One method of ameliorating the problem of high-frequency-induced noise in the substrate is to simply ground the substrate. This cannot be a solution, however, when as is commonly the case, a particular design requires that the substrate be held at a negative potential.
Another method of dealing with the problem of substrate noise is to use distance to attenuate the noise by locating sensitive circuitry far enough away from the lines carrying AC signals that the noise is eliminated or at leaded reduced to tolerable levels at the sensitive location. However, this approach is incompatible with the ongoing trends of circuit miniaturization and ever-faster clock speeds. An area-efficient AC transmission line structure that decouples noise from the substrate is needed.
This invention provides a semiconductor structure for capacitively decoupling a signal line, which runs from a source location to one or more destination locations, from a subjacent substrate. The structure, which can be created within a monolithic integrated circuit using conventional fabrication techniques, comprises a field isolation dielectric layer subjacent the entire length of the signal line, a well of semiconductor material having a conductivity type opposite to that of the substrate, with the well being positioned beneath the signal line, extending substantially the entire distance between the source location and each destination location, being electrically insulated from the signal line by the field isolation dielectric layer, and forming a P-N junction with the substrate. The junction, which is maintained in a reverse-biased state, possesses a parasitic capacitance that is larger than the parasitic capacitance existing between the signal line and the well. The reverse-biased state is maintained by application of a biasing voltage applied through ohmic contact made to one or more heavily-doped diffusion regions, which extend the length of the well and are of the same conductivity type as the well. A capacitive voltage divider is effectively made, which shunts a majority of the current capacitively induced in the well into the source of the biasing voltage.
FIG. 1 is a graphic statement of the problem;
FIG. 2 is a block diagram showing a typical clock signal distribution network in a monolithic microprocessor circuit;
FIG. 3 is a cross-sectional/isometric view of a clock signal distribution line which incorporates the preferred embodiment capacitive decoupling structure;
FIG. 4 is an equivalent circuit diagram of the semiconductor structure depicted in FIG. 3; and
FIG. 5 is a top planar view of the preferred embodiment clock signal distribution line structure connecting an output from a first line driver with the inputs of second and third line drivers.
In this disclosure, "N" denotes silicon that has been dopes with atoms having more than four valence electrons, introducing negative majority charge carriers, and "P" denotes silicon that has been doped with atoms having less than four valence electrons, introducing positive majority charge carriers. The majority charge carrier type is alreffered to as conductivity type. A plus or minus after an N or P indicates heavy or light relative doping concentration, respectively.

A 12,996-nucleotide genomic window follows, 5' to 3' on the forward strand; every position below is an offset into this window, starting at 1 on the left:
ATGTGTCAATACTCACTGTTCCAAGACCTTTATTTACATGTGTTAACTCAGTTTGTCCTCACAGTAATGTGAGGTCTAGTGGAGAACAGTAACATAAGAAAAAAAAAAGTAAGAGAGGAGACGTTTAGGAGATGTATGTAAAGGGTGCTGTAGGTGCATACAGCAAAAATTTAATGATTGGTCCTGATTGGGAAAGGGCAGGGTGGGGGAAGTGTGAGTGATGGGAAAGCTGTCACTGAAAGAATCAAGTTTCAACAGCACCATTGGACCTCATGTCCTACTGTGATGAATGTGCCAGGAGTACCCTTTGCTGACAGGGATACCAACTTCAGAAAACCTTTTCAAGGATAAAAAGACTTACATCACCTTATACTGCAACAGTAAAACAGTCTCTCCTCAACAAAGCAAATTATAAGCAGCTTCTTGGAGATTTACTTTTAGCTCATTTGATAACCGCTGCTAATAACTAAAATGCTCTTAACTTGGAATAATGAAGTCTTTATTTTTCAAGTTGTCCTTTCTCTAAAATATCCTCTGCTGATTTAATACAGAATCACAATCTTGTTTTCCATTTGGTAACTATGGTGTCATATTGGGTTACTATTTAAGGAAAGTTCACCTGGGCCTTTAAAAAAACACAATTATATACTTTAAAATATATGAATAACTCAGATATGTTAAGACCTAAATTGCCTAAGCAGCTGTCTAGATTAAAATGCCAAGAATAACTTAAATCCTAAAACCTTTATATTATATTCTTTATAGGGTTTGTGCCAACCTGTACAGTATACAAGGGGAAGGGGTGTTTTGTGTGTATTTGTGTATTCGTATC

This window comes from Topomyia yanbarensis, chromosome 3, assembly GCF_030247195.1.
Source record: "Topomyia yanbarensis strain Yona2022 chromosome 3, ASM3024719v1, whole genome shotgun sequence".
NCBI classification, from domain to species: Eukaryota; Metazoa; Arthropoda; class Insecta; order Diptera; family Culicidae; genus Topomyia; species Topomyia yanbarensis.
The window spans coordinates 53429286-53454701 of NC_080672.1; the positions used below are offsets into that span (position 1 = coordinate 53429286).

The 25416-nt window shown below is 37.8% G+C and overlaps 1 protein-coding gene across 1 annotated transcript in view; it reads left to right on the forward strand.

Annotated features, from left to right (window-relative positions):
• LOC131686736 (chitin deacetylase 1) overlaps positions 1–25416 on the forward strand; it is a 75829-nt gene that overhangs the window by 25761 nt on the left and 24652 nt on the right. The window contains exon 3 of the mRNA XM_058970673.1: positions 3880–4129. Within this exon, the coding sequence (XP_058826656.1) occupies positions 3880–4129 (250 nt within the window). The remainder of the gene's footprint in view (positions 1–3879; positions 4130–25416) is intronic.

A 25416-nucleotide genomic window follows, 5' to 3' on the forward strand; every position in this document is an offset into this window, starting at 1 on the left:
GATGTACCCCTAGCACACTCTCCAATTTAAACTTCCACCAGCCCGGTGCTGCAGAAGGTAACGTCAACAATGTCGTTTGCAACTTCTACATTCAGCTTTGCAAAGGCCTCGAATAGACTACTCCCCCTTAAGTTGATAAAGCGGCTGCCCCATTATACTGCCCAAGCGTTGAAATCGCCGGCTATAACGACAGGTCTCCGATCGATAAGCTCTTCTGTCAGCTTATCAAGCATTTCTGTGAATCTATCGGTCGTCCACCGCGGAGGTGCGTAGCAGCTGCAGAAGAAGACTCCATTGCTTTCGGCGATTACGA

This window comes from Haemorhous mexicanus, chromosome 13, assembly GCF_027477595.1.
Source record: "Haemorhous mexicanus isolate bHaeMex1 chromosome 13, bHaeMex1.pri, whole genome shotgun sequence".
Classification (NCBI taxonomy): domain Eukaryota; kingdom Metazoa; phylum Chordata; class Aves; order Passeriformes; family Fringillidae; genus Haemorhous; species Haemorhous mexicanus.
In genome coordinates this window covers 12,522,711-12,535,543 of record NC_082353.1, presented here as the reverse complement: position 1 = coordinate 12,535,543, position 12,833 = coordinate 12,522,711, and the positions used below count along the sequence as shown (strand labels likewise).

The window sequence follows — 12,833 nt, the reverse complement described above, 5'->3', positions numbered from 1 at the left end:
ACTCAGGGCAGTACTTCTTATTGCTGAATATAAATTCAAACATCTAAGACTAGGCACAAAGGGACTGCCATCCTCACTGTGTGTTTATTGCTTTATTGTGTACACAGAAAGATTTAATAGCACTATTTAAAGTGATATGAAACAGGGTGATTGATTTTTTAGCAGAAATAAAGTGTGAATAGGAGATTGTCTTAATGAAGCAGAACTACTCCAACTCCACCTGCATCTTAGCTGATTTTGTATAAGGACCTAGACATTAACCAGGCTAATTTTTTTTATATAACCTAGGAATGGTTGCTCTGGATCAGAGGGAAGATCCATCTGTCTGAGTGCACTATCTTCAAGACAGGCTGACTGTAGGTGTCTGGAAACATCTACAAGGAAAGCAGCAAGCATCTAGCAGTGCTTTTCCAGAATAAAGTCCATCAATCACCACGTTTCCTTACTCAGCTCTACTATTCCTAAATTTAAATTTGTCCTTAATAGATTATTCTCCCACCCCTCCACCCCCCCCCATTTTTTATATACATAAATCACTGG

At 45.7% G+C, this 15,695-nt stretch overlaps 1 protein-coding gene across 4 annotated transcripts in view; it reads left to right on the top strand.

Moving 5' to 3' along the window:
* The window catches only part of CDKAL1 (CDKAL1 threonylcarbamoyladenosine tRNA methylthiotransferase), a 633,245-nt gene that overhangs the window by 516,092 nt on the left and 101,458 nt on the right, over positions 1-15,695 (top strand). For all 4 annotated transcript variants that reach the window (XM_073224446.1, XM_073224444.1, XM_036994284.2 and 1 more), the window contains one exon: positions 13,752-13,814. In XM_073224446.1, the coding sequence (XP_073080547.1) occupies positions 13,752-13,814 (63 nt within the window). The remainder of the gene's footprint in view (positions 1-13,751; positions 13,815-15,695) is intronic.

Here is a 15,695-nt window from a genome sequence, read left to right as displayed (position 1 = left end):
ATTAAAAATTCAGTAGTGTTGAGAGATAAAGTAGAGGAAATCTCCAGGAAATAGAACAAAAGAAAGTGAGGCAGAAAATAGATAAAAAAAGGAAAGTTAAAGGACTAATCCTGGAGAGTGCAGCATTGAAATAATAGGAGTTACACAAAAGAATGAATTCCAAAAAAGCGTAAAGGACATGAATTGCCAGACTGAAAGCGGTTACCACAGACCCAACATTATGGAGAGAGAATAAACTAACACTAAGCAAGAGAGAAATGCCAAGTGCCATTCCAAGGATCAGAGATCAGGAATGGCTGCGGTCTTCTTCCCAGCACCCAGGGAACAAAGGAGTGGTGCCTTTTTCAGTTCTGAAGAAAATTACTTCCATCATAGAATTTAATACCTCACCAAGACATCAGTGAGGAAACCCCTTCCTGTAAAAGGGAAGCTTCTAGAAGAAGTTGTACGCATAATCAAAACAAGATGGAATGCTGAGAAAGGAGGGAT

Referring now to FIG. 3, in the preferred embodiment of the invention, a monolithic integrated circuit is fabricated on a semiconductor substrate 31. A conductive signal line 32 (e.g., an aluminum strip) runs from a source location within the circuit to one or more destination locations within the circuit. The decoupling structure comprises a field isolation dielectric layer 33 subjacent the entire length of signal line 32, a well 34 of semiconductor material having a conductivity type opposite to that of the substrate 31, with the well being positioned beneath the signal line 32, extending substantially the entire distance between the source location and each destination location, being electrically insulated from signal line 32 by field isolation dielectric layer 33, and forming a P-N junction 35 with substrate 31. Junction 35, which is maintained in a reverse-biased state, possesses a first parasitic capacitance C1 that is larger than a second parasitic capacitance C2 existing between signal line 32 and well 34. Junction 35 is maintained in a reverse-biased state by means of ohmic contact made to one or more N+diffusion regions 36 within well 34. A heavily-doped diffusion region 36, having the same conductivity type as well 34, is located on each side of field isolation dielectric layer 33, each extending the length of well 34. A biasing voltage is applied to each of the heavily-doped diffusion regions through ohmic contact made via a metal strip 37 that is coextensive with and superjacent each heavily-doped diffusion region 36. Although in FIG. 3, substrate 31 is depicted as being of P-type semiconductor material and well 34 and heavily-doped diffusion region 36 are depicted as being of N-type material, a workable structure may be created using the opposite material types for each component. For the depicted embodiment, the application of a positive voltage to well 34 is required to maintain junction 35 in a reverse-biased state, whereas for the undepicted embodiment (constructed using opposite material types), a negative voltage is required to maintain junction 35 in a reverse-biased state. It should be recognized that the cross-sectional view depicted in FIG. 3 is representative of a cross-sectional view taken at any point along the length of conductive line 32.